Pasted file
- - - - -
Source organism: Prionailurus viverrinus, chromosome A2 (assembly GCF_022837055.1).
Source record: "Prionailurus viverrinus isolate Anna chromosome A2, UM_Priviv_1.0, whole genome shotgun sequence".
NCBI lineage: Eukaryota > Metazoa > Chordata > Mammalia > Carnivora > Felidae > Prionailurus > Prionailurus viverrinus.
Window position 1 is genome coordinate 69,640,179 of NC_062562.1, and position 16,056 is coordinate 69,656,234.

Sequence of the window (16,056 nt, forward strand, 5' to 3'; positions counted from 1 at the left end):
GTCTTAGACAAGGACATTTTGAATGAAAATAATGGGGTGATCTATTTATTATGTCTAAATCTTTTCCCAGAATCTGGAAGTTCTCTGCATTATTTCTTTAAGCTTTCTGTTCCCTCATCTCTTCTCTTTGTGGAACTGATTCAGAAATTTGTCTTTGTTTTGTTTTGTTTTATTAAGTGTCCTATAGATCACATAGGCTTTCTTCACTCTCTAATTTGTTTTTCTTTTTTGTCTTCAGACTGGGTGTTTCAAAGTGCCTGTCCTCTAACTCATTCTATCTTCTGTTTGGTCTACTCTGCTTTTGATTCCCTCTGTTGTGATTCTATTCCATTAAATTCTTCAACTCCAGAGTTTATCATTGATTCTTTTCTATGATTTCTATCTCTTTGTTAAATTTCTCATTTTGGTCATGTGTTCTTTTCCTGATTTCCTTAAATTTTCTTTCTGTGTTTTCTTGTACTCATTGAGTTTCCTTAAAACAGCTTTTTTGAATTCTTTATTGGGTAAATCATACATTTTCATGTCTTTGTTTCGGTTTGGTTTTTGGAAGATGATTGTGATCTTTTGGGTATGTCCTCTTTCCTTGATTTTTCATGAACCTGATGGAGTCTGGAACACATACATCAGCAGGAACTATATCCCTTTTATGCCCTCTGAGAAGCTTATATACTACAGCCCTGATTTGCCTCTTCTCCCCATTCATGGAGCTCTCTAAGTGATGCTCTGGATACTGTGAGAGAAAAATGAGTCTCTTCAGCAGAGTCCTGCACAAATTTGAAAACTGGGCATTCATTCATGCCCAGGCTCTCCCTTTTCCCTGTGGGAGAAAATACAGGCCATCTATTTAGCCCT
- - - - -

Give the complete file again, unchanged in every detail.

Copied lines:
Source organism: Prionailurus viverrinus, chromosome A2 (assembly GCF_022837055.1).
Source record: "Prionailurus viverrinus isolate Anna chromosome A2, UM_Priviv_1.0, whole genome shotgun sequence".
NCBI lineage: Eukaryota > Metazoa > Chordata > Mammalia > Carnivora > Felidae > Prionailurus > Prionailurus viverrinus.
Window position 1 is genome coordinate 69,640,179 of NC_062562.1, and position 16,056 is coordinate 69,656,234.

Sequence of the window (16,056 nt, forward strand, 5' to 3'; positions counted from 1 at the left end):
GTCTTAGACAAGGACATTTTGAATGAAAATAATGGGGTGATCTATTTATTATGTCTAAATCTTTTCCCAGAATCTGGAAGTTCTCTGCATTATTTCTTTAAGCTTTCTGTTCCCTCATCTCTTCTCTTTGTGGAACTGATTCAGAAATTTGTCTTTGTTTTGTTTTGTTTTATTAAGTGTCCTATAGATCACATAGGCTTTCTTCACTCTCTAATTTGTTTTTCTTTTTTGTCTTCAGACTGGGTGTTTCAAAGTGCCTGTCCTCTAACTCATTCTATCTTCTGTTTGGTCTACTCTGCTTTTGATTCCCTCTGTTGTGATTCTATTCCATTAAATTCTTCAACTCCAGAGTTTATCATTGATTCTTTTCTATGATTTCTATCTCTTTGTTAAATTTCTCATTTTGGTCATGTGTTCTTTTCCTGATTTCCTTAAATTTTCTTTCTGTGTTTTCTTGTACTCATTGAGTTTCCTTAAAACAGCTTTTTTGAATTCTTTATTGGGTAAATCATACATTTTCATGTCTTTGTTTCGGTTTGGTTTTTGGAAGATGATTGTGATCTTTTGGGTATGTCCTCTTTCCTTGATTTTTCATGAACCTGATGGAGTCTGGAACACATACATCAGCAGGAACTATATCCCTTTTATGCCCTCTGAGAAGCTTATATACTACAGCCCTGATTTGCCTCTTCTCCCCATTCATGGAGCTCTCTAAGTGATGCTCTGGATACTGTGAGAGAAAAATGAGTCTCTTCAGCAGAGTCCTGCACAAATTTGAAAACTGGGCATTCATTCATGCCCAGGCTCTCCCTTTTCCCTGTGGGAGAAAATACAGGCCATCTATTTAGCCCT